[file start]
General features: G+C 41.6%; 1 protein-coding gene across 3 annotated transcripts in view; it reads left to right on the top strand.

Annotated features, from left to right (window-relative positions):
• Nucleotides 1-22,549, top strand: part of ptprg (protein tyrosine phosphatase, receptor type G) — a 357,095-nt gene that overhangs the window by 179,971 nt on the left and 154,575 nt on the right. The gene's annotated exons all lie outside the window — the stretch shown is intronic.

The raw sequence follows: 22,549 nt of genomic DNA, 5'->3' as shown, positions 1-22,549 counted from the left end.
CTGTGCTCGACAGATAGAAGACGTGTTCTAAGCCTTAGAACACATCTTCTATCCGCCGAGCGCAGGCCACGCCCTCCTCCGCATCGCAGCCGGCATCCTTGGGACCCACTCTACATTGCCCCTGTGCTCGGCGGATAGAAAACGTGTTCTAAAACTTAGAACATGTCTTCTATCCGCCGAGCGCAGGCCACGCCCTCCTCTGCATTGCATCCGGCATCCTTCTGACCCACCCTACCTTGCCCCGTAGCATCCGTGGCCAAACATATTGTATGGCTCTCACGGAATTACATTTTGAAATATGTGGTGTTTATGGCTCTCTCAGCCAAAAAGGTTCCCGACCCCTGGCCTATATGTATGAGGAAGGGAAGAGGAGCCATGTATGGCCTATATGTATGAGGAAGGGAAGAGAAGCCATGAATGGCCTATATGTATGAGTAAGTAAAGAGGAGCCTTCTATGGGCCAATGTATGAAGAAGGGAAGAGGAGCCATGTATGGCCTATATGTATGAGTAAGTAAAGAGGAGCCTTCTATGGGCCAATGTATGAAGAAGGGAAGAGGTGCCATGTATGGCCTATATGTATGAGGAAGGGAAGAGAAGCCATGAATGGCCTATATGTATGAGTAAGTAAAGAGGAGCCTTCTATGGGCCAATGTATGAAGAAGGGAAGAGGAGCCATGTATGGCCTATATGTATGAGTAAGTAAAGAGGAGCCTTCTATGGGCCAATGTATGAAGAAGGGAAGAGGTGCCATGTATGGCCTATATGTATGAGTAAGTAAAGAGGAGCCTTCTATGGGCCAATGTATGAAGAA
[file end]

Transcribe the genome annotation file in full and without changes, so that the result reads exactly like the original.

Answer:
General features: G+C 41.6%; 1 protein-coding gene across 3 annotated transcripts in view; it reads left to right on the top strand.

Annotated features, from left to right (window-relative positions):
• Nucleotides 1-22,549, top strand: part of ptprg (protein tyrosine phosphatase, receptor type G) — a 357,095-nt gene that overhangs the window by 179,971 nt on the left and 154,575 nt on the right. The gene's annotated exons all lie outside the window — the stretch shown is intronic.

The raw sequence follows: 22,549 nt of genomic DNA, 5'->3' as shown, positions 1-22,549 counted from the left end.
CTGTGCTCGACAGATAGAAGACGTGTTCTAAGCCTTAGAACACATCTTCTATCCGCCGAGCGCAGGCCACGCCCTCCTCCGCATCGCAGCCGGCATCCTTGGGACCCACTCTACATTGCCCCTGTGCTCGGCGGATAGAAAACGTGTTCTAAAACTTAGAACATGTCTTCTATCCGCCGAGCGCAGGCCACGCCCTCCTCTGCATTGCATCCGGCATCCTTCTGACCCACCCTACCTTGCCCCGTAGCATCCGTGGCCAAACATATTGTATGGCTCTCACGGAATTACATTTTGAAATATGTGGTGTTTATGGCTCTCTCAGCCAAAAAGGTTCCCGACCCCTGGCCTATATGTATGAGGAAGGGAAGAGGAGCCATGTATGGCCTATATGTATGAGGAAGGGAAGAGAAGCCATGAATGGCCTATATGTATGAGTAAGTAAAGAGGAGCCTTCTATGGGCCAATGTATGAAGAAGGGAAGAGGAGCCATGTATGGCCTATATGTATGAGTAAGTAAAGAGGAGCCTTCTATGGGCCAATGTATGAAGAAGGGAAGAGGTGCCATGTATGGCCTATATGTATGAGGAAGGGAAGAGAAGCCATGAATGGCCTATATGTATGAGTAAGTAAAGAGGAGCCTTCTATGGGCCAATGTATGAAGAAGGGAAGAGGAGCCATGTATGGCCTATATGTATGAGTAAGTAAAGAGGAGCCTTCTATGGGCCAATGTATGAAGAAGGGAAGAGGTGCCATGTATGGCCTATATGTATGAGTAAGTAAAGAGGAGCCTTCTATGGGCCAATGTATGAAGAA